I think the Stonewall programme, going around schools helping them sort out homophobic bullies and teaching them the skills to do so, is really important. Any programme like that is important to show that we mean it and that it’s not just another campaign that fizzles out. I think when you see homophobic bullying or hear something like that going on, don’t just shrug it off and go: “Oh that’s life.” ED. We agree and here’s the link to the Stonewall programme should you wish to get involved: www.stonewall.org.uk/at_school

Do you still find prejudice today being an openly gay doctor?

I certainly did when I was younger and training I remember being in hospitals with some consultants and hearing some really very homophobic comments about patients and just being really shocked and thinking: ‘actually we are the profession that should absolutely not be making these sort of judgements.’ This was really depressing and I swore from that moment that I was going to try and change that and be more of a friendly public face of health if not anything else.

You have 125,000 Twitter followers, give free advice to many a strange and wonderful question and have tweeted as much as Stephen Fry. Would you class yourself as a Twitaholic?

I am yes! I’m addicted to Twitter. I think it’s a fantastic medium where public experts can interact with the public in a nice way. Health is all about interacting with the public, and I have some simple rules. First of all it should be fun and the questions can’t be too specific. I don’t always answer them terribly seriously as you may have noticed but I do it because everyone can read them and learn something. I’ll tweet when I’m in the gym or travelling. You can stir up some wonderful campaigns and also have some very public arguments which other people can follow and I think that’s a good thing.

You have a book out at the moment ‘Can I just ask?’ (The 250+ curious questions that off-duty doctors are most often asked.) How does it make you feel to always be confronted with the publics’ problems when off-duty?

It’s very much part and parcel of being a doctor – you’re a doctor for 24 /7. Before telly I could lie about what I did so if you were on a plane journey and we got talking I would never admit to being a doctor because it would inevitably mean 8 hours of recounting the family and their health problems which you honestly don’t want. These days unfortunately I can’t lie about what I do as most people already know so I thought: ‘Let me put all these questions down then I could say “go read my book”.’ It seems to be quite a popular ‘loo book!’

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Readers’ Questions:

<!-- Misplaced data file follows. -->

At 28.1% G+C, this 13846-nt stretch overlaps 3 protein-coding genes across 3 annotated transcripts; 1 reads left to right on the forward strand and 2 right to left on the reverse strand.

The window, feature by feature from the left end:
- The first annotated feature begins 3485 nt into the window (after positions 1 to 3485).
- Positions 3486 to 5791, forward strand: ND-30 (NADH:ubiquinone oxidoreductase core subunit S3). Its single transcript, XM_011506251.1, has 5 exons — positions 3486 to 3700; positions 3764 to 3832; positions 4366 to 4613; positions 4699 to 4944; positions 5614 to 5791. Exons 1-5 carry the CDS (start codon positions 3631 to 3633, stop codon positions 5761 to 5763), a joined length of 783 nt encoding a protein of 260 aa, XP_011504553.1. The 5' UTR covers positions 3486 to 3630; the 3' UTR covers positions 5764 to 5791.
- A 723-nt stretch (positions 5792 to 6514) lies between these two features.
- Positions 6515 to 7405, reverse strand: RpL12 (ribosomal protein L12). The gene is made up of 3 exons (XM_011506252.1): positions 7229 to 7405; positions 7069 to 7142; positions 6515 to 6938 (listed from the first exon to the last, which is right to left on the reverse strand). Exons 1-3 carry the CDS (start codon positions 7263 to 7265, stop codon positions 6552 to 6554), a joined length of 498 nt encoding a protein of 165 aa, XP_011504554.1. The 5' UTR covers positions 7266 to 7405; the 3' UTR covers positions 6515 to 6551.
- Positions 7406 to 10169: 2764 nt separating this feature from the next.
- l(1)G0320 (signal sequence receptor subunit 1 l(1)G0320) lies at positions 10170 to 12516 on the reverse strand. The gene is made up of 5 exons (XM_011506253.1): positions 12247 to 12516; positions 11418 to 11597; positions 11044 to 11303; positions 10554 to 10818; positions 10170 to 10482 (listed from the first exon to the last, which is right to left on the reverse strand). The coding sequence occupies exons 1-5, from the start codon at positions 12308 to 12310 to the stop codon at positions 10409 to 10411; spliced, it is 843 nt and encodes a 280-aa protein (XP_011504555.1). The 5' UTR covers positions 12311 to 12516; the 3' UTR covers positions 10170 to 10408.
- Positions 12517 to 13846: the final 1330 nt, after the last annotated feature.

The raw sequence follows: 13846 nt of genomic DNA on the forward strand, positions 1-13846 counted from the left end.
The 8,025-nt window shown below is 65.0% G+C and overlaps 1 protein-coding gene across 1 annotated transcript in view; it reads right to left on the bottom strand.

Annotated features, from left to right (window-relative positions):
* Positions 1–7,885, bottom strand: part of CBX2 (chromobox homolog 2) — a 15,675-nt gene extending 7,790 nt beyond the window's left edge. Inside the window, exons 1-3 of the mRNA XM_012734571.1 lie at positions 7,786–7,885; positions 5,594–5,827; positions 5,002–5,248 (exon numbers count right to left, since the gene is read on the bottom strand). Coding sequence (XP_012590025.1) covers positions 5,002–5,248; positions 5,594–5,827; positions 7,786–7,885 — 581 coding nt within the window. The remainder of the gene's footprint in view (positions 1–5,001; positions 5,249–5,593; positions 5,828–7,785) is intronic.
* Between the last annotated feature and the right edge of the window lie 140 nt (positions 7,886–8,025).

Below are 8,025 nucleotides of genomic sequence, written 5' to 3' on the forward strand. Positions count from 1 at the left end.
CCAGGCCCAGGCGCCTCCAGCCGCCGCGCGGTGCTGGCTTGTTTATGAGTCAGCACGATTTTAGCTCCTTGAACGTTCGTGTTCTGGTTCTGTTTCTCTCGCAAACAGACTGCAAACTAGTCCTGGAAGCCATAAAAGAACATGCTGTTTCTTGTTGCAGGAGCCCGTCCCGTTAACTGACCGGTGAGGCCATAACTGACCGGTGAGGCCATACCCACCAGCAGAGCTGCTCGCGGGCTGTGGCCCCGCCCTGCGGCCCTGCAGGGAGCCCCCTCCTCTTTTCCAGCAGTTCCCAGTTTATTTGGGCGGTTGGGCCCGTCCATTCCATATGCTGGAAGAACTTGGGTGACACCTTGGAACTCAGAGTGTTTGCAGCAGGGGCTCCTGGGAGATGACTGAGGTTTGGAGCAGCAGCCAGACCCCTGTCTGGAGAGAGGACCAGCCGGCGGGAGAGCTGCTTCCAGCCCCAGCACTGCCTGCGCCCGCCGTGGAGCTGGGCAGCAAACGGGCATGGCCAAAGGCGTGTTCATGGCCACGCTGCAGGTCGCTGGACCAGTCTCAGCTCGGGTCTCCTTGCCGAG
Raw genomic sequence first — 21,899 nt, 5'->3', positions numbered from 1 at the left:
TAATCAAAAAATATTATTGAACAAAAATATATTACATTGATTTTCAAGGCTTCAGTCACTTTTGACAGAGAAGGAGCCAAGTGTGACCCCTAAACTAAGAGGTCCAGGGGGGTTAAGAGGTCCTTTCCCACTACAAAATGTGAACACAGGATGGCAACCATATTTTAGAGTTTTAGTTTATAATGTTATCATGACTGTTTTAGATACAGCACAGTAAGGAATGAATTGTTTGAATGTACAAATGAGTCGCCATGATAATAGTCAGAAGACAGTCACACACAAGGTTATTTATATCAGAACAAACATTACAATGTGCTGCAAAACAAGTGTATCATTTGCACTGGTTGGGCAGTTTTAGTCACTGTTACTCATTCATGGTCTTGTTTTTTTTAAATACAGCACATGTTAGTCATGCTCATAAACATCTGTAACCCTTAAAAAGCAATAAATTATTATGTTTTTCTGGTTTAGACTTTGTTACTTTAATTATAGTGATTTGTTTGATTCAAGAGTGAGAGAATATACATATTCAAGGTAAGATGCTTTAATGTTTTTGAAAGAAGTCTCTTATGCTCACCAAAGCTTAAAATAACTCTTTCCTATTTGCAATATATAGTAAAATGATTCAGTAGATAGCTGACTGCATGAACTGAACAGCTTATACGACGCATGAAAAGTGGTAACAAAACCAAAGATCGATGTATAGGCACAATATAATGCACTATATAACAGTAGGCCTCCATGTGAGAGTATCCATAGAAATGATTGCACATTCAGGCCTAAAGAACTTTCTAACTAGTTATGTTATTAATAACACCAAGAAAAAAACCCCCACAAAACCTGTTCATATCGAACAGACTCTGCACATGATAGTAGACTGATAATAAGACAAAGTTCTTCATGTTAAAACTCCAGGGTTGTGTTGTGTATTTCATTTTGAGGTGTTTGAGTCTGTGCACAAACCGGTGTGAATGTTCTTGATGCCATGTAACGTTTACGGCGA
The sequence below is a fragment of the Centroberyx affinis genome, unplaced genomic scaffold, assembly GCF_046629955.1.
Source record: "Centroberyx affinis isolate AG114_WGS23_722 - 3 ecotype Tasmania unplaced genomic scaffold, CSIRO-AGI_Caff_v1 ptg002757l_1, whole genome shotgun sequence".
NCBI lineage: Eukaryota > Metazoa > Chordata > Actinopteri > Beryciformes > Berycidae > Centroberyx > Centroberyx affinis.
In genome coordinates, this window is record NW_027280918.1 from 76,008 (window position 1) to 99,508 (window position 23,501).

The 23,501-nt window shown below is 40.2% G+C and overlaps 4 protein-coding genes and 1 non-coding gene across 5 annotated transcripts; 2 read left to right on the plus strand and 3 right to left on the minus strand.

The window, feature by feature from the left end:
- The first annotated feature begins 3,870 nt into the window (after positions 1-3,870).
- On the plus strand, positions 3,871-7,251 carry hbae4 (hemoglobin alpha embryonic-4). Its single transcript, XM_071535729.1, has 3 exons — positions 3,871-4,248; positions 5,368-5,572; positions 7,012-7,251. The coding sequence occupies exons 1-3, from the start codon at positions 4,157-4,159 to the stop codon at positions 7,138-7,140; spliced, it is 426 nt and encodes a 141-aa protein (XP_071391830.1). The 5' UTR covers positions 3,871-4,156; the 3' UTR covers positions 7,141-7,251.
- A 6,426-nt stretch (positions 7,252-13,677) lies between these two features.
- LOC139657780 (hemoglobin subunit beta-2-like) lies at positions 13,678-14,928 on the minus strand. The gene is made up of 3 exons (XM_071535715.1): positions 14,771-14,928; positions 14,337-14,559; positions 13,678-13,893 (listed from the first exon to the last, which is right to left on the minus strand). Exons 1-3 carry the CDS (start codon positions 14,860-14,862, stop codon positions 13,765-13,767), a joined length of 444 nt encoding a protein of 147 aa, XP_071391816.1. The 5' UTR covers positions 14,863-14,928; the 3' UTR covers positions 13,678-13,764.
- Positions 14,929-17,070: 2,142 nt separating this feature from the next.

Who’s you’re favourite person you follow on Twitter?

Oh oh oh. I tell you my favourite person to follow on twitter is Cher. If you ever follow Cher clearly she sits in a villa in Malibu getting pissed on something camp and then starts tweeting her followers and its really very funny. She gets very political or she goes on about Chaz. She’s well worth following particularly during one of her boozed up Twitter binges. They’re never vicious, they’re always rather charming and lovely. Never tweet when you’ve been having a drink.

Have you seen an increase in S.A.D. syndrome this summer due to the weather?

Oh yes definitely there’s no doubt about it people are a little bit grumpy, a little bit miserable, particularly in London with the lack of anything weather wise. A lot of people are going away over the Olympics to get some summer sun somewhere and hopefully they’ll find that should improve things.

What’s your favourite App?

Oh of course it has to be the ‘Embarrassing Bodies My Health Checker App’ doesn’t it. I had to say that didn’t I?

Have you set a date for your ‘big day’ with your partner yet?

ha ha ha no! I don’t even know if that’s going to happen, not for any other reason than I just haven’t really given it any thought at all.

Have you ever had an embarrassing illness?

Of course – plenty – yes!

Would you like to divulge?

Erm… no. I’ve tweeted about stuff. I was saying about having to look fit because you’re preaching fitness on the telly well I talk about sexual health and I talk about my early sexual experiences and I’ve certainly already admitted I’ve had chlamydia before as a student. That I think would count as an embarrassing illness in most peoples’ books.

What’s your favourite fruit?

Passion-fruit. Addicted to passion-fruit.

Celebrity question:

Question from the 60’s music icon Beryl Marsden, [read her interview here]

If you could be an ice-cream what flavour would you be and why?

Oh it would have to be a rich, dark chocolate flavour because that’s what I like best. Mmmm – Yes, a very rich unhealthy high cocoa content chocolate ice cream.

www.drchristianjessen.com

www.stonewall.org.uk/at_school